The political scene has been chaotic in recent months, both in Washington D.C. and in Hartford. One of the recent revelations is that Connecticut municipalities are facing a $50 million budget cut.
According to Governor Daniel P. Malloy’s office, the cuts include $20 million in unassigned cuts to municipalities (which likely means a $20 million reduction in education funding) and a cut of $30 million in grants for local construction and related projects. As Connecticut townships tighten their belts, the IT department has to become more creative with how they are going to allocate their reduced budgets.
At the same time, IT is becoming an increasingly important part of any city’s operations. Computers support a variety of civil operations including finance, payroll, emergency services, law enforcement, and a host of other services. School districts will be especially hard hit. Computers and computer networks are becoming a central part of education as well, as more school systems adopt laptops and notebook computers for the classroom.
While every town will be affected in some fashion, the education cuts will have the biggest impact on Connecticut’s more affluent communities. Greenwich, for example, will lose $1.3 million which is a 90 percent cut to its Education Cost Sharing grant. Hartford, which is one of the state’s poorest cities, will lose only $250,000 or 0.1 percent of education grants. And these cuts are on top of an $84 million cut that was already implemented for the current fiscal year.
With additional budget cuts looming, municipal IT departments will be forced to do more with less, and to make existing equipment last longer. While this strategy is a necessity, it also has risks.
Spend Today to Save Tomorrow
The challenge with technology is that it is constantly changing. Moore’s Law basically states that computing power essentially doubles every two years. This axiom has consistently proven to be more or less accurate, and it has a ripple effect. As computers become faster, they require faster computer networks, faster routers, faster wireless systems, better monitors, updated software, and so on.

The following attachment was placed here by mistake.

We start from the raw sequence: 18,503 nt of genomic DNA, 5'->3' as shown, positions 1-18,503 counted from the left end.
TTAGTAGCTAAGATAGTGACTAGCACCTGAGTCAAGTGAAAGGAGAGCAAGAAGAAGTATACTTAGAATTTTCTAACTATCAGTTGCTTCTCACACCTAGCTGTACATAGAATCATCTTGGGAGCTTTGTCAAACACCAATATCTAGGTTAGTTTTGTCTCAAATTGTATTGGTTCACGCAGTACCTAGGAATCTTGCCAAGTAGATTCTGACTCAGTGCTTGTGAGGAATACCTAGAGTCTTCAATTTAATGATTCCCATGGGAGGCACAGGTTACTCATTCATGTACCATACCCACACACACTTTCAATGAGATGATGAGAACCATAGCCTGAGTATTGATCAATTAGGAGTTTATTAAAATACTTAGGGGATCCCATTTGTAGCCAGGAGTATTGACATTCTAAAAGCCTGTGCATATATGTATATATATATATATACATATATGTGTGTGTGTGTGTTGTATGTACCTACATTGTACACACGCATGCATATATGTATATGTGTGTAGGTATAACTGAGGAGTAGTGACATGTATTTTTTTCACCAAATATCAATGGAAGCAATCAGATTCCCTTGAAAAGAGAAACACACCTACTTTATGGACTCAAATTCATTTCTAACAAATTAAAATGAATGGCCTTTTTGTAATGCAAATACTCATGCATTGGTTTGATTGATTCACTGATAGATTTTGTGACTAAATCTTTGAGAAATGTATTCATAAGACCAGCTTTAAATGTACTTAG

Making do with what you have works with many things, but less so with technology. Technology upgrades tend to affect interdependent systems. For example, if you fail to improve your hardware, you don’t have the processing power for the next-generation operating system, which means new generations of critical software may not operate as well. Consider the problems with running outdated Windows Server software. Windows Server 2003 is no longer supported, yet there are still plenty of Windows Server 2003 systems in service. Should any of these users decide to run newer software, chances are they will need to upgrade their hardware and their OS at the same time. What begins as a single software installation turns into a major upgrade.
What’s more, many organizations are still paying for software licenses or software-as-a-service deployments for applications they no longer use. Failing to properly assess current systems will cost more money in the long run.
Where Can You Downsize or Outsource?
In addition to extending the useful life of existing systems, it could be the right time to consider decommissioning or downsizing existing systems. Outdated equipment and software could be costing you more to maintain than new systems. Consider the costs of maintaining outdated servers and systems over time versus buying new hardware. Another truism is that technology becomes less expensive over time, so you might be able to get the same server horsepower in a newer unit for a fraction of the price you paid a few years ago.
Also, consider alternative technologies to save budget dollars. For example, is your wireless network running out of bandwidth or just overloaded? Wi-Fi technology is improving all the time, and you may need more access points or systems hardware with a stronger wireless signal. Network upgrades can be very affordable for schools that qualify for e-rate funding.
And what about outsourcing routine services? For example, IT help desk staff spend at least 50 percent of their time on printer-related issues. Also, consider the amount of time spent on other routine tasks, such as systems backup, software upgrades, and setting up new workstations. Outsourcing these responsibilities to a managed services provider can save staff time and reduce operating overhead.
When facing an IT budget crisis, a managed services provider can be an invaluable asset. As an objective third party, they can assess your IT operation, identify areas of inefficiency or unnecessary cost, and show you where to save on budget. They also can do a cost analysis on various aspects of IT operations to provide hard figures on cost savings; data that can be invaluable when you have to justify costs to senior management.
So, as you look at IT budgets for town government and school systems, consider enlisting expert help to show you where you can save. A good managed services provider can serve as your IT efficiency expert, assessing your current systems and operations and identifying changes that can help save your budget.